Young women plan to take to the streets of Tripoli and Benghazi on Tuesday to protest over women’s rights and, in . . .[restrict]particular, the decision by the NTC to drop plans reserving 10 percent of the seats on the national constituent assembly for women.
The 200-member General National Congress, which will draw up the country’s new constitution, is to be elected in June. Article 1 of the draft law for elections to the Congress, issued in early January, had set the 10-percent benchmark but at a meeting of the NTC on Saturday, 28 January, this was removed.
“In our society, people will not vote for women.” said Magdulien Abaida, one of the founders of the 7 February Movement which is organising the protests next Tuesday. “That’s why we need the quota.” The group has other demands. “We wants laws against wife beating and sexual harassment of women,” Abaida said. “We also want children of Libyan women married to foreigners to be have the right to Libyan nationality.”
The group is also calling for Libya to fully enact the UN Convention on the Elimination of All Forms of Discrimination Against Women, usually known as the UN Charter of Women’s Rights, and which it signed up to in 2004.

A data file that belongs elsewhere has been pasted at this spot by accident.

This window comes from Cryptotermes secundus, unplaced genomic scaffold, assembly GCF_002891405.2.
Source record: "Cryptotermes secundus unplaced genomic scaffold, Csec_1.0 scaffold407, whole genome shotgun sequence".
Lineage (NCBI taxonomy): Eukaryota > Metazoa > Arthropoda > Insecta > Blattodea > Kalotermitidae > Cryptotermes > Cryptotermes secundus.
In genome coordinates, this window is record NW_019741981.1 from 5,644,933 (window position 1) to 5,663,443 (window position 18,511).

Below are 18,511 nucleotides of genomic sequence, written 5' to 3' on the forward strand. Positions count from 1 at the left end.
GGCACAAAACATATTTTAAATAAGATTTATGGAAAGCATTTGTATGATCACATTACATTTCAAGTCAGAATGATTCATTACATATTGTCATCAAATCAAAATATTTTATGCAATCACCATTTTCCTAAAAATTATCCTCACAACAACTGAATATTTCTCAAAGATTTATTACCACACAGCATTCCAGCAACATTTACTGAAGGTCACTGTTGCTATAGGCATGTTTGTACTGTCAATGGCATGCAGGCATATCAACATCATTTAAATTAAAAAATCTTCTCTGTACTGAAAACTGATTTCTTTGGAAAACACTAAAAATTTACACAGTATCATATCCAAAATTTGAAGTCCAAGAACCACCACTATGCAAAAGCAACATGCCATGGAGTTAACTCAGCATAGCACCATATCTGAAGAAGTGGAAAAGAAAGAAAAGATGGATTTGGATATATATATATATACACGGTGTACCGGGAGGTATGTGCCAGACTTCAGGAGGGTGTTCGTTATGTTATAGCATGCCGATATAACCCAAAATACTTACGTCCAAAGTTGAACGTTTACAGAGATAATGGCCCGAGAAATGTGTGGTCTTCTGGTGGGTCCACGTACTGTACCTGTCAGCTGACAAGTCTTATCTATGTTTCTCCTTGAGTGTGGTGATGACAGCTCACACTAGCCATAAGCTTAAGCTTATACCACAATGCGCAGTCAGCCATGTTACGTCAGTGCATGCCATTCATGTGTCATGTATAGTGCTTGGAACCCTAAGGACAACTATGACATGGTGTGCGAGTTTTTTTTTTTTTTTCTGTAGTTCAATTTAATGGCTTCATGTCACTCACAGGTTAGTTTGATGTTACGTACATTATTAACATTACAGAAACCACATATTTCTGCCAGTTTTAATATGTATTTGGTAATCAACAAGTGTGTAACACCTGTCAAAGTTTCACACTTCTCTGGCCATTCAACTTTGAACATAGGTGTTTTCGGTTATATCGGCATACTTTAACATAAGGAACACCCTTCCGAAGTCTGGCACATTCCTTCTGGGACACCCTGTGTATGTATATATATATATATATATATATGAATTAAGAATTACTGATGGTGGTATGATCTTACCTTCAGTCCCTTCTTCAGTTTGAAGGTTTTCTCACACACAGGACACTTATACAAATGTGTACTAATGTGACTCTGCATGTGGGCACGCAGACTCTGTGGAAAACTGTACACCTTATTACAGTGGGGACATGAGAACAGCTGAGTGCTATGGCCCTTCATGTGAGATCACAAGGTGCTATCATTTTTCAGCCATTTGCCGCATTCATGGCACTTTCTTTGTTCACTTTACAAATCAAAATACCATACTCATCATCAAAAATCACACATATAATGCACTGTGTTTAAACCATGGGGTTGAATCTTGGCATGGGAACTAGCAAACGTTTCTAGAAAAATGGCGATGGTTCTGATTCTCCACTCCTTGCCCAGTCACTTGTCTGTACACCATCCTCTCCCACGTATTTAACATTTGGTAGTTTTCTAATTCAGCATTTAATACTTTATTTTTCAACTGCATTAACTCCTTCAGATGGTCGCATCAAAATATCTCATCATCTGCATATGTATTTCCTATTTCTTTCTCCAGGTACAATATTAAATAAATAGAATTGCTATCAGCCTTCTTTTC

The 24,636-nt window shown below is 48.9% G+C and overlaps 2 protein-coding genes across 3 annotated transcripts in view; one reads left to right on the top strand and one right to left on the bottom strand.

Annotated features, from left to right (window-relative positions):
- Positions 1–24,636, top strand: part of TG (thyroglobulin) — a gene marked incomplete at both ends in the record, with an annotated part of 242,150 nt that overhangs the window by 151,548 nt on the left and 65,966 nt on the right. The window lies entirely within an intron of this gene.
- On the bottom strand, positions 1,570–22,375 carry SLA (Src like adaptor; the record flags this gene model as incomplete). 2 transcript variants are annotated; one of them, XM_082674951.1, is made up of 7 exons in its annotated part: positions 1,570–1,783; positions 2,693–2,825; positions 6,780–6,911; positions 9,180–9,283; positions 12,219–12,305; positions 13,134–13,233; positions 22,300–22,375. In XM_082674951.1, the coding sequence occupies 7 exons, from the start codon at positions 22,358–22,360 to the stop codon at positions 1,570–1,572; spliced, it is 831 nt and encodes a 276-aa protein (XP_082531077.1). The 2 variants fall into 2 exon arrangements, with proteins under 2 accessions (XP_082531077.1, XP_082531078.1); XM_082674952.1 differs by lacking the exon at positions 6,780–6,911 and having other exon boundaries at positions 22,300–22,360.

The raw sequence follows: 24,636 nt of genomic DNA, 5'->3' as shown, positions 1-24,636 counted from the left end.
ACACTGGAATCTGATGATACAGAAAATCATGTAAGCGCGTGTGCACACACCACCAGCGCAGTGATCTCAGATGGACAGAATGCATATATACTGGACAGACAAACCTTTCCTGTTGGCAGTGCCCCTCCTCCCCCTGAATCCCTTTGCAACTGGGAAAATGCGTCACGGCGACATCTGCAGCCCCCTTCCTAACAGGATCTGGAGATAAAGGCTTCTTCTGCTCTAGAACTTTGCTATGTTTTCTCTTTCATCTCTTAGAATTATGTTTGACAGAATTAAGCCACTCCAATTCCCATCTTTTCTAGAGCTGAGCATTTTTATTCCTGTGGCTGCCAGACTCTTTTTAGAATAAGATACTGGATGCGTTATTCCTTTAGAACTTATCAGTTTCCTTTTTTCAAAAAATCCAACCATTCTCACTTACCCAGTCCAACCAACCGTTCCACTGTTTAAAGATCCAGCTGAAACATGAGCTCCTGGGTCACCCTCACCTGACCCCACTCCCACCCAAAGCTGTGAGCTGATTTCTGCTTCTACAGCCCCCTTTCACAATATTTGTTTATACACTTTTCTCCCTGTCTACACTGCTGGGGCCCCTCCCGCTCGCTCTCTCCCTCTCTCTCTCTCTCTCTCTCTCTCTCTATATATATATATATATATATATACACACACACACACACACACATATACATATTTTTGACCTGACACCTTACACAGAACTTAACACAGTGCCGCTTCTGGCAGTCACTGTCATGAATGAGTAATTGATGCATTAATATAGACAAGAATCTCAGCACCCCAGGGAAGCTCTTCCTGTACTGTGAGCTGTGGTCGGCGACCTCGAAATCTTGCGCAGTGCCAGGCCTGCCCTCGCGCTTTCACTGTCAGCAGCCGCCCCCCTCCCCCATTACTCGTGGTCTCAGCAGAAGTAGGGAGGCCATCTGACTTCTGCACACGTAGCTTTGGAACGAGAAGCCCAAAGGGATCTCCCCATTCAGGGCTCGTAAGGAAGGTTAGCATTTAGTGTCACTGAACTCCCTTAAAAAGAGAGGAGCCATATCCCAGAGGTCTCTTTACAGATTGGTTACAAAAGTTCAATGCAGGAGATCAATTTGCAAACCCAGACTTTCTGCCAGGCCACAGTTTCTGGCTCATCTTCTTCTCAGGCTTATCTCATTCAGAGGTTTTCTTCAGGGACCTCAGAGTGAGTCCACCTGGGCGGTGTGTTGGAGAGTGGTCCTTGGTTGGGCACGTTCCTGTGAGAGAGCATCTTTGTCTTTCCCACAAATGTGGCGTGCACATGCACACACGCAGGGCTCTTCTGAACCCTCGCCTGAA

These wider demands emerged after a core group of women set up a Facebook site last week in protest against the NTC dropping the 10-percent quota. “We found that women wanted more than that. They wanted more rights”, Abaida explained. She said that as a result of the NTC decision and the Facebook site, women’s rights groups are being set up across of the country.
Although the NTC dropped the 10-percent quota is has also said that political parties taking part in the elections must have equal numbers of men and women on their list of candidates for the 136 seats that will be elected by the party list system and proportional voting. This, however, is seen as largely meaningless because there will be nothing stopping parties from placing women way down their lists. [/restrict]